Tracking the download progress should be possible already, since that's a network function and not a calendar processing one (and we don't do ICS-fetching from getItems in the general case). We don't know how far libical is into processing the string buffer we provide it until it's done. The storage provider doesn't know how many rows have been scanned until the query returns its first row, and since we return in order, that means that all rows have of necessity been scanned. I guess what I meant to ask was: if you were to write a patch that added some progressFraction to the callback, can you point out to me where our providers would calculate that fraction meaningfully? I can't think of any where we know a fraction that's interesting before we've got most of the hard work done, and it's up to the callback to determine what expensive operation it's going to perform on the results. I think that in pretty much every case there's going to be a "still doing something" indeterminate-progress for most of the operation, then a very fast counting up from 0% to 100%. We talked about progress notification when we were first designing these interfaces, and didn't come up with anything workable, which is why I'm interested in hearing concrete data-flow examples here. I think the reason that people thought Sunbird was broken before, on large calendars, was that it just hung the UI while processing data. Eliminating that is in large part why we have the async-callback model of the post-0.2 trunk.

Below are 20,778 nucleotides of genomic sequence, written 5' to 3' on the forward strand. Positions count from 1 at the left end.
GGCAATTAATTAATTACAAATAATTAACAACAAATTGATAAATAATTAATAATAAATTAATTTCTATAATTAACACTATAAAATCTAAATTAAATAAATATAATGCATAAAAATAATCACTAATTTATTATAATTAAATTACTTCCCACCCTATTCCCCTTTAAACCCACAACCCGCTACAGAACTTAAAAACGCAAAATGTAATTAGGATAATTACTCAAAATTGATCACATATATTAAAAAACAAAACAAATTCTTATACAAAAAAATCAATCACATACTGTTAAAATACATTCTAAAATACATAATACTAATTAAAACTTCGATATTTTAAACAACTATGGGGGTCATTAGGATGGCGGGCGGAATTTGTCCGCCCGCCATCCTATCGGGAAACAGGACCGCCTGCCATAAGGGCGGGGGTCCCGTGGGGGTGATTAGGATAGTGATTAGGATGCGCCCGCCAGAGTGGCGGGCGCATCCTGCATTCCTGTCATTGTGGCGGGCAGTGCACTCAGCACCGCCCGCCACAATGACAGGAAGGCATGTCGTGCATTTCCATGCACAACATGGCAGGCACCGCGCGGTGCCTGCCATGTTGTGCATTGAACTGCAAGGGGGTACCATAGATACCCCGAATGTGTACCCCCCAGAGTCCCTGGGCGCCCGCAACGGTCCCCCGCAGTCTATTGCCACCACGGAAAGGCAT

It's possible that we should kill the "return in order" piece of the getItems contract. That was put there just to make initial porting of the old UI code easy, because the old UI code depended on it. I think the one case where this could be useful is for WebDAV ICS calendars, since the percentage could meaningfully be calculated from bytes received/total bytes. Note that the up-and-coming calICachingCalendar is likely to make this functionality even less used.
Unfortunately, I do not have cycles to work on Calendar stuff these days (just as it's getting to the good part!), so I am a bad owner for these bugs. To delete the tragically-large chunk of bugspam, search for gregorianabdication.
Assignee: shaver → nobody
This should be part of the following bug:
Status: NEW → RESOLVED
Last Resolved: 9 years ago
Resolution: --- → DUPLICATE
Duplicate of bug: 472483